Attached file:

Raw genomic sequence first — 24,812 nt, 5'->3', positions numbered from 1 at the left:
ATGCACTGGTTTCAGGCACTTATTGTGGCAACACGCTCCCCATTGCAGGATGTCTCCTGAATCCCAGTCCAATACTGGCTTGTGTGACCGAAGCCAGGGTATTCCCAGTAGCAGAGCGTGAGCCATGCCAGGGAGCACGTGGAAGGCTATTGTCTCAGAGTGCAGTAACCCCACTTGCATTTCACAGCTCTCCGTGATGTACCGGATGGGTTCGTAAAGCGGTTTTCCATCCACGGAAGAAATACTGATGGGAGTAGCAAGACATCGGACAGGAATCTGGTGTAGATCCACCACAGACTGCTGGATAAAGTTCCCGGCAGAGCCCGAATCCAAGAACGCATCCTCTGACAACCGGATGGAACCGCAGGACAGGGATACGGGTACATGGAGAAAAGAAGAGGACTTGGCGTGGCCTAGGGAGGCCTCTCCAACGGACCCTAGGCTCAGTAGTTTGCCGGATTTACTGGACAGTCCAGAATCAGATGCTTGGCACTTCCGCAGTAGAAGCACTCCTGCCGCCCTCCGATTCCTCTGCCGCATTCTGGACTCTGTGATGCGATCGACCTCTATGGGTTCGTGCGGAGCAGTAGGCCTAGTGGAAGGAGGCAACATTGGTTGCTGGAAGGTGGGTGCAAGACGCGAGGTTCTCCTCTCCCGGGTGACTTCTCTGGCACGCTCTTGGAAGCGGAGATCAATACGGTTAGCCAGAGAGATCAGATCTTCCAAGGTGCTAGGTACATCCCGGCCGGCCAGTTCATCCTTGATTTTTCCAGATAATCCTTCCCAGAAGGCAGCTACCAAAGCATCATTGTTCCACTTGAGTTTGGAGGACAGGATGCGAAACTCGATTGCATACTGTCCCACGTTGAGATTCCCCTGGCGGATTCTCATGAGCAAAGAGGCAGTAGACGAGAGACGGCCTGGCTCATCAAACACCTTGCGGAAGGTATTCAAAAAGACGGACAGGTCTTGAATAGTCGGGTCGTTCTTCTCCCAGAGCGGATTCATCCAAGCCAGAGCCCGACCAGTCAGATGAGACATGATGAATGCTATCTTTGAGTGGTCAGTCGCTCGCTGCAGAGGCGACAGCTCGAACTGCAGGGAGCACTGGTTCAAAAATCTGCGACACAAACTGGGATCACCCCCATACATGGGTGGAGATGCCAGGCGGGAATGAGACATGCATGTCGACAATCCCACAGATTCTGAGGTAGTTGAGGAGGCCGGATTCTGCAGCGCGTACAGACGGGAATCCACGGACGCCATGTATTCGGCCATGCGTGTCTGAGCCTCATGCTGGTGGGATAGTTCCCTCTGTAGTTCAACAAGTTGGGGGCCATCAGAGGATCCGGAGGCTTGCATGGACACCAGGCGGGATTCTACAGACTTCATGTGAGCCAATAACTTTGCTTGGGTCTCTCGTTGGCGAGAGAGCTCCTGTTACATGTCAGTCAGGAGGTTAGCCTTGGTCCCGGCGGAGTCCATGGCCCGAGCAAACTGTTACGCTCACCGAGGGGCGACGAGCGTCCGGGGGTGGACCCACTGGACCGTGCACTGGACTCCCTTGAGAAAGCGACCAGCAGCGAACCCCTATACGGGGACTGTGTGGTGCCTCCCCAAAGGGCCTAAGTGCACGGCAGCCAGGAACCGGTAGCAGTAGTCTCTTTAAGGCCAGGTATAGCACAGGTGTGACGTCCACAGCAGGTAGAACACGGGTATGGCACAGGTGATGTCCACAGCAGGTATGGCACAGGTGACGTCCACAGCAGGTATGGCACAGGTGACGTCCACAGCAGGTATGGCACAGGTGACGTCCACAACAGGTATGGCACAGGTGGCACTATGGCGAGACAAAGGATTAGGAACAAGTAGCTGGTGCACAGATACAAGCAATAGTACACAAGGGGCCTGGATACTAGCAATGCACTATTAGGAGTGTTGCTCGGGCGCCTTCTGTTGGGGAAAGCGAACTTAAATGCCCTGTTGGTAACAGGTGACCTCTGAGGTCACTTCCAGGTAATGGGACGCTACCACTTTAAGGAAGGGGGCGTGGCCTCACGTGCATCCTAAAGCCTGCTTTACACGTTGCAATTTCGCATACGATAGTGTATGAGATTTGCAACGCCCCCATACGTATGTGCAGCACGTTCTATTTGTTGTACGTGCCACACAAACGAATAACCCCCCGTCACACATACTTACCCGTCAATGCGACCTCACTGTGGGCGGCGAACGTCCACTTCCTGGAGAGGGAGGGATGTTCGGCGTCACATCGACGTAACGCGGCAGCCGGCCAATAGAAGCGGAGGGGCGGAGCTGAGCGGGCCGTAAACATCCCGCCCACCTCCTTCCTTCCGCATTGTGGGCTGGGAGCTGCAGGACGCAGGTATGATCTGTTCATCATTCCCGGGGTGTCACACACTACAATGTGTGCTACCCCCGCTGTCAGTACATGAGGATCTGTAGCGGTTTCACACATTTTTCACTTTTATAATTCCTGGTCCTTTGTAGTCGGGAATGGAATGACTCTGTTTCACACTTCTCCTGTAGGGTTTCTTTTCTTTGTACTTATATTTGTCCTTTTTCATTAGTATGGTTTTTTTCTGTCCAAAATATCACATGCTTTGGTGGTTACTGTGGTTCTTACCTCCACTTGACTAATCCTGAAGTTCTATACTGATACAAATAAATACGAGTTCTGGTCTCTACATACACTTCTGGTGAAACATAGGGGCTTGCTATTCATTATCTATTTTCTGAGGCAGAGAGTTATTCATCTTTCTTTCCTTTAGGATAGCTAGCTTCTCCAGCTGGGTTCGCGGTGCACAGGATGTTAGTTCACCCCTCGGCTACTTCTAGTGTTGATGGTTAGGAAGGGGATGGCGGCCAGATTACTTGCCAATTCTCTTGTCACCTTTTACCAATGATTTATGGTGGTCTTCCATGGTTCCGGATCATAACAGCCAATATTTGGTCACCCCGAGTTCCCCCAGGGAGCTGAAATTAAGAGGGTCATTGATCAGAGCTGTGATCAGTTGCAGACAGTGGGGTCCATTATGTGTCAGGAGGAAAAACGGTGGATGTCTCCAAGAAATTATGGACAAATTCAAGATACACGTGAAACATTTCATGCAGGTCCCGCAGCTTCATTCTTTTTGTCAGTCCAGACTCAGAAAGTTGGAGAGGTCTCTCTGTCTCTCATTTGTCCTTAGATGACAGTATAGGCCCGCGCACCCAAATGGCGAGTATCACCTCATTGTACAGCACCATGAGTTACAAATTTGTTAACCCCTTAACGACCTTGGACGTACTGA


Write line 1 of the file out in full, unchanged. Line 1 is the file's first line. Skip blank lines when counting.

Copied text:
Raw genomic sequence first — 24,812 nt, 5'->3', positions numbered from 1 at the left: